There is a new global movement awakening across the planet. The Fridays For Future (FFF) movement inspired by Swedish teenager Greta Thunberg has brought millions of high school students to the streets this year. The grassroots Extinction Rebellion (XR) founded in the UK last year aims to mobilize non-violent climate action worldwide. And in the United States, Sunrise, a youth-led movement that advocates political action on climate change, teamed up with U.S. Representative Alexandria Ocasio-Cortez (aka AOC) and effectively changed the conversation by proposing the Green New Deal. With the partial exception of Sunrise, most of these movements and their events have largely been ignored by the U.S. media. More important, hardly any of the reporting explicitly acknowledges these movements as expressions of a larger shift in consciousness globally, in particular among young people.

The emerging wave of youth movements in 2019 differs from the 1968 student movement in a variety of ways. One, the key figures are young women, not young men. Two, they are arguing for a change in consciousness, not just for a change in ideology. Three, they are intentionally collaborating with earlier generations, not just fighting against them. And four, they are using technology in intentional and new ways. In this column, I describe seven “faces” or aspects of this shift in global awareness and the youth-led movement that is taking shape now.

1. The Decline of the Far Right

The recent election of the EU parliament, which is the only directly elected supranational body in the world, was remarkable in a number of ways. In comparison with the 2014 election, voter turnout was up by a significant margin (following a steady drop over the previous two decades), and the widely anticipated success of the far-right parties in Europe was a no-show. All the far-right parties could muster was a 5% increase, from 20% to 25% of the votes. To be sure, 25% is still a lot. But it’s much less than projected in almost every country, including Hungary (where Viktor Orban failed to reach his declared objective of a two-thirds majority), and France (where Marine Le Pen won, but did not exceed a percentage in the low 20s). In Germany the AfD didn’t even manage to surpass 10%, remaining in the single digits in western Germany, though up significantly in the former East Germany — a region that has seen almost 60 years of totalitarian regimes since 1933.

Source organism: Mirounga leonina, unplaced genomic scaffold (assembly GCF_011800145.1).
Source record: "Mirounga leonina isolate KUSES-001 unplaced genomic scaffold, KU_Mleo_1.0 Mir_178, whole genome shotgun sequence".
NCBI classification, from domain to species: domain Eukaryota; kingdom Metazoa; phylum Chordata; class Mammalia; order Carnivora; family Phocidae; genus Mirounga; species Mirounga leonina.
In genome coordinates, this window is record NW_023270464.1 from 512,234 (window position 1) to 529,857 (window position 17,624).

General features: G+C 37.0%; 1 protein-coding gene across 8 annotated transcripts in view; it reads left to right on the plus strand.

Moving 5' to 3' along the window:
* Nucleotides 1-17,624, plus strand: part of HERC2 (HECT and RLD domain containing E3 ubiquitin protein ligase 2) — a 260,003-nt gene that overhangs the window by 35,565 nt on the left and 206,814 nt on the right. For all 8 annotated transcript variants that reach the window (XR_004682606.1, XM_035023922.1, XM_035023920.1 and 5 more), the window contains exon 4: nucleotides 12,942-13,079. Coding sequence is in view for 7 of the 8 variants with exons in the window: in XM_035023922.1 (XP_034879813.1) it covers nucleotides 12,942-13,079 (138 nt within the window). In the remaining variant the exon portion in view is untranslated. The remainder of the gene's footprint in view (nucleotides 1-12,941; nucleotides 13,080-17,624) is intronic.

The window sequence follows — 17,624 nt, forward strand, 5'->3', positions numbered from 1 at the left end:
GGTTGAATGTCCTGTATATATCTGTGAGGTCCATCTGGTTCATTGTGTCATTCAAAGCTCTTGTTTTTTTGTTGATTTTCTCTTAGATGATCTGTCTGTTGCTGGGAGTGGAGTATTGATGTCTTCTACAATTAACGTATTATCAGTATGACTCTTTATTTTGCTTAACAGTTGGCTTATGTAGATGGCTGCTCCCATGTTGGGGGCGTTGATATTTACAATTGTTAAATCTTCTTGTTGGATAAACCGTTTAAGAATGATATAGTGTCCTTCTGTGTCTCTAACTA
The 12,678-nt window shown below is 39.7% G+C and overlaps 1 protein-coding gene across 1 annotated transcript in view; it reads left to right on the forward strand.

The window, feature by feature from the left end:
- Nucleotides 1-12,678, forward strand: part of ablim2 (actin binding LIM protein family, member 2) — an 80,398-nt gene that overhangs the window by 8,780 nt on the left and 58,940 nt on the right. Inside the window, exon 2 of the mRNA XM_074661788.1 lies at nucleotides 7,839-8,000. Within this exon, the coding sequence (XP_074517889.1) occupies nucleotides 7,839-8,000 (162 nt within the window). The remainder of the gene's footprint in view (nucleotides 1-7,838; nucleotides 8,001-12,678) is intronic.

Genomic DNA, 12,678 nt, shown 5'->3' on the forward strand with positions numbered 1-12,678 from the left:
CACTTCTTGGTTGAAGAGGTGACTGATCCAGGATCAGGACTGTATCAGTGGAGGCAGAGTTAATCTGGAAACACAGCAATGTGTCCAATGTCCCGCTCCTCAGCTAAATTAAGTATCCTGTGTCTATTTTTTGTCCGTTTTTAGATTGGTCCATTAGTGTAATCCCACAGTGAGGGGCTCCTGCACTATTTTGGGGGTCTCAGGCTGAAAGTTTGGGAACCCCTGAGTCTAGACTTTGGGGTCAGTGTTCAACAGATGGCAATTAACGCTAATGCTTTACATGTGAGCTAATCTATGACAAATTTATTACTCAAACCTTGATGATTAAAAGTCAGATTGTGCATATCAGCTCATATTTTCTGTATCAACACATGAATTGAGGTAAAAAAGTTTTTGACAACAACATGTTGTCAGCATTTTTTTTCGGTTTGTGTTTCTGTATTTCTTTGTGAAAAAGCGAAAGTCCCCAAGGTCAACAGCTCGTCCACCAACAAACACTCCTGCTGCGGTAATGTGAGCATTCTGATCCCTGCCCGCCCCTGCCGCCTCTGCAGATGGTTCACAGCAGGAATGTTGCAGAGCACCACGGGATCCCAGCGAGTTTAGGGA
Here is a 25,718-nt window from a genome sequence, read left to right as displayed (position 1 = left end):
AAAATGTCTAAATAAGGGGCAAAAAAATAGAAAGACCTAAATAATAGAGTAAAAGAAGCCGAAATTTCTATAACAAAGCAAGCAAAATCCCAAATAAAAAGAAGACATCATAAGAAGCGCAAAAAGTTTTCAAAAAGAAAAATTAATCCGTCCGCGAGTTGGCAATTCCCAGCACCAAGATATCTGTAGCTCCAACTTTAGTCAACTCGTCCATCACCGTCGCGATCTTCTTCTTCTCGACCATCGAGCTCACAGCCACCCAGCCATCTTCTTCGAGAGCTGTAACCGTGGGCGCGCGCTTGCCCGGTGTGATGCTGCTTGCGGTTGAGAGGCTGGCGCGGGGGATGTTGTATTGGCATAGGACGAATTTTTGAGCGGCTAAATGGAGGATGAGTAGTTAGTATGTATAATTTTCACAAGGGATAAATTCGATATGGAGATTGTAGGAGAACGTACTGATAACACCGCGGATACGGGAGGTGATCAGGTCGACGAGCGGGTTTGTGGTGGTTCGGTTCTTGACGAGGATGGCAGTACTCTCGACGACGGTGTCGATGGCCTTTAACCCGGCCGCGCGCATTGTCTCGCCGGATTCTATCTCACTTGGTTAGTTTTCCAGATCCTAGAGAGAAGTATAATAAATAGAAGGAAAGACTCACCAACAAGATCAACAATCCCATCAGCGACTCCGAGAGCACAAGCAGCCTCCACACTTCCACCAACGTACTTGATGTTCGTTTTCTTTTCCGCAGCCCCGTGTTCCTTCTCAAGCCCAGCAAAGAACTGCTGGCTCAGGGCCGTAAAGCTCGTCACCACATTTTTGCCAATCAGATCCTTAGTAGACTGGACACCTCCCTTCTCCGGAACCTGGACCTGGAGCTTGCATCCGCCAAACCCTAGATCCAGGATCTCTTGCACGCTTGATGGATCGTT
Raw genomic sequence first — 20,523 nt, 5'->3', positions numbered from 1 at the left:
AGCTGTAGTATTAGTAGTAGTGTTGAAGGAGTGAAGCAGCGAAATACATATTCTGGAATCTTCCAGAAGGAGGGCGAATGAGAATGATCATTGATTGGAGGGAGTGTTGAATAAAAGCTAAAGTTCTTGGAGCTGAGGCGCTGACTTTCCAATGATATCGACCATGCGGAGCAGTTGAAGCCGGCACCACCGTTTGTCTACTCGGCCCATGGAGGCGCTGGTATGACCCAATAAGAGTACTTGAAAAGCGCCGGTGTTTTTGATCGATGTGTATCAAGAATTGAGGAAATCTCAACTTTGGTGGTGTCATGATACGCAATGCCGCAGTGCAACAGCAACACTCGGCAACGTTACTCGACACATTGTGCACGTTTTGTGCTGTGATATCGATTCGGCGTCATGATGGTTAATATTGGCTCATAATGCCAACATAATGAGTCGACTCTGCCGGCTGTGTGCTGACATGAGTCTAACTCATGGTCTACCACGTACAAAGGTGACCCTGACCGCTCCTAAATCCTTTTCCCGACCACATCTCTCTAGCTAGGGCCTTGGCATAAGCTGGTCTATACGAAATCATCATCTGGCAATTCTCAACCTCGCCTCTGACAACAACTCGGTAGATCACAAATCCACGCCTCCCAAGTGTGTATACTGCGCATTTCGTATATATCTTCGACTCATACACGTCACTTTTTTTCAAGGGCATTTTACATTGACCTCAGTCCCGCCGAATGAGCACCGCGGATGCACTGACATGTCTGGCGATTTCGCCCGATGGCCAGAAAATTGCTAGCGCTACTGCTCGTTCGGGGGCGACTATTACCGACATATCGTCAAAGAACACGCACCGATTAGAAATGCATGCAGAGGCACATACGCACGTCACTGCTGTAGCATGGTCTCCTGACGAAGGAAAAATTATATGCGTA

2. The Rise of the Greens in Europe

However, the main story of the EU election revolves around something different: the rise of the Green Party. In Germany, the Greens took almost 21% overall. Among young voters in Germany, the Greens — the only party that clearly positions itself pro climate action, pro immigration, pro social justice, pro EU— are now by far the most popular party. Even among voters under age 60, the Green Party ranks first (but with a smaller margin than among the under-30 voters). Even though the Greens remain weak in Eastern and Southern Europe, they gained strength across the board in Western and Northern Europe (e.g., in France to 13.5%) and in Europe overall. MORE

Extinction Rebellion and PR agencies call for industry to declare ‘climate conflicts’

Climate activists Extinction Rebellion are supporting a letter signed by more than a dozen PR agencies announcing their refusal to work on fossil fuel briefs, and calling for the industry to declare its ‘climate conflicts’.

Extinction Rebellion staged a protest at Cannes Lions last month

Extinction Rebellion staged a protest at Cannes Lions last month 

The letter commits each signatory to disclose, while respecting client confidentiality, the percentage of their turnover categorised by industry, including income from fossil fuel companies and other high-carbon clients by the end of this year.Several agencies have already disclosed the information.